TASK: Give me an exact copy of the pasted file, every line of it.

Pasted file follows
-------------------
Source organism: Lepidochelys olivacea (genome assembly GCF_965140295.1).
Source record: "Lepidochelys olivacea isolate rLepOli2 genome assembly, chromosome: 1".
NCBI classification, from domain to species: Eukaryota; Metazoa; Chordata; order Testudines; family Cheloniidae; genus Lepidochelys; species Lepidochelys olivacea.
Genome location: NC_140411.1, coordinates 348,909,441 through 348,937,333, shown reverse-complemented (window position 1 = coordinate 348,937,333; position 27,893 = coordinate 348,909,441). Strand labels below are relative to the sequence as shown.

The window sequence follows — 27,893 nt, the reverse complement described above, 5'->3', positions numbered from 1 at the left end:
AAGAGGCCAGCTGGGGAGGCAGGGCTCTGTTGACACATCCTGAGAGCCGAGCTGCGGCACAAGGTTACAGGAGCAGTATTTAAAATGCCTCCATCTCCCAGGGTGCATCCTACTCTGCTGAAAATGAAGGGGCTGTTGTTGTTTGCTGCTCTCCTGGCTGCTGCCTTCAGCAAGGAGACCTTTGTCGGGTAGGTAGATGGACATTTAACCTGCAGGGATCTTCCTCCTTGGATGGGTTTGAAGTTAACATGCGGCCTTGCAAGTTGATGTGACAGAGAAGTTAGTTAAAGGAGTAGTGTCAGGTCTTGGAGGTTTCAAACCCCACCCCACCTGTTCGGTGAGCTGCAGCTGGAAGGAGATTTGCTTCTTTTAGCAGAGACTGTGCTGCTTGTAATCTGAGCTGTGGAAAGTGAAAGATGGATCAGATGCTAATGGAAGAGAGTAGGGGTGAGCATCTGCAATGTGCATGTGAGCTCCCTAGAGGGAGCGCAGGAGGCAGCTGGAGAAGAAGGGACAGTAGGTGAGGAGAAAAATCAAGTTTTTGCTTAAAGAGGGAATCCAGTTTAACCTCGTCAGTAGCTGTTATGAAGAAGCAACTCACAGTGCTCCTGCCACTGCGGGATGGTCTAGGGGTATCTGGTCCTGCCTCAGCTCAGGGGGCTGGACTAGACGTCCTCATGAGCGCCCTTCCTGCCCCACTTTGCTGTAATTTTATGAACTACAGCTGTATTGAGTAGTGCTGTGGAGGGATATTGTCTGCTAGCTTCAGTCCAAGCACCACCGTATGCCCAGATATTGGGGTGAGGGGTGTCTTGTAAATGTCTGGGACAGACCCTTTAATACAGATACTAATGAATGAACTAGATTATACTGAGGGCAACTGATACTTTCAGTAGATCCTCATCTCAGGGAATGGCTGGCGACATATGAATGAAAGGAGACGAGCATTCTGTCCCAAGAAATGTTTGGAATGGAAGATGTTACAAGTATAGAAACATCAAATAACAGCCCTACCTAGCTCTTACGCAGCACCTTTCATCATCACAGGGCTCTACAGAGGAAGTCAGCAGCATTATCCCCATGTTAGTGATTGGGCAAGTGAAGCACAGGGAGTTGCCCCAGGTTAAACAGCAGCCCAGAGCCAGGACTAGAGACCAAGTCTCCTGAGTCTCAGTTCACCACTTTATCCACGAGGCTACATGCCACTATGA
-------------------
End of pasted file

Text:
Source organism: Lepidochelys olivacea (genome assembly GCF_965140295.1).
Source record: "Lepidochelys olivacea isolate rLepOli2 genome assembly, chromosome: 1".
NCBI classification, from domain to species: Eukaryota; Metazoa; Chordata; order Testudines; family Cheloniidae; genus Lepidochelys; species Lepidochelys olivacea.
Genome location: NC_140411.1, coordinates 348,909,441 through 348,937,333, shown reverse-complemented (window position 1 = coordinate 348,937,333; position 27,893 = coordinate 348,909,441). Strand labels below are relative to the sequence as shown.

The window sequence follows — 27,893 nt, the reverse complement described above, 5'->3', positions numbered from 1 at the left end:
AAGAGGCCAGCTGGGGAGGCAGGGCTCTGTTGACACATCCTGAGAGCCGAGCTGCGGCACAAGGTTACAGGAGCAGTATTTAAAATGCCTCCATCTCCCAGGGTGCATCCTACTCTGCTGAAAATGAAGGGGCTGTTGTTGTTTGCTGCTCTCCTGGCTGCTGCCTTCAGCAAGGAGACCTTTGTCGGGTAGGTAGATGGACATTTAACCTGCAGGGATCTTCCTCCTTGGATGGGTTTGAAGTTAACATGCGGCCTTGCAAGTTGATGTGACAGAGAAGTTAGTTAAAGGAGTAGTGTCAGGTCTTGGAGGTTTCAAACCCCACCCCACCTGTTCGGTGAGCTGCAGCTGGAAGGAGATTTGCTTCTTTTAGCAGAGACTGTGCTGCTTGTAATCTGAGCTGTGGAAAGTGAAAGATGGATCAGATGCTAATGGAAGAGAGTAGGGGTGAGCATCTGCAATGTGCATGTGAGCTCCCTAGAGGGAGCGCAGGAGGCAGCTGGAGAAGAAGGGACAGTAGGTGAGGAGAAAAATCAAGTTTTTGCTTAAAGAGGGAATCCAGTTTAACCTCGTCAGTAGCTGTTATGAAGAAGCAACTCACAGTGCTCCTGCCACTGCGGGATGGTCTAGGGGTATCTGGTCCTGCCTCAGCTCAGGGGGCTGGACTAGACGTCCTCATGAGCGCCCTTCCTGCCCCACTTTGCTGTAATTTTATGAACTACAGCTGTATTGAGTAGTGCTGTGGAGGGATATTGTCTGCTAGCTTCAGTCCAAGCACCACCGTATGCCCAGATATTGGGGTGAGGGGTGTCTTGTAAATGTCTGGGACAGACCCTTTAATACAGATACTAATGAATGAACTAGATTATACTGAGGGCAACTGATACTTTCAGTAGATCCTCATCTCAGGGAATGGCTGGCGACATATGAATGAAAGGAGACGAGCATTCTGTCCCAAGAAATGTTTGGAATGGAAGATGTTACAAGTATAGAAACATCAAATAACAGCCCTACCTAGCTCTTACGCAGCACCTTTCATCATCACAGGGCTCTACAGAGGAAGTCAGCAGCATTATCCCCATGTTAGTGATTGGGCAAGTGAAGCACAGGGAGTTGCCCCAGGTTAAACAGCAGCCCAGAGCCAGGACTAGAGACCAAGTCTCCTGAGTCTCAGTTCACCACTTTATCCACGAGGCTACATGCCACTATGA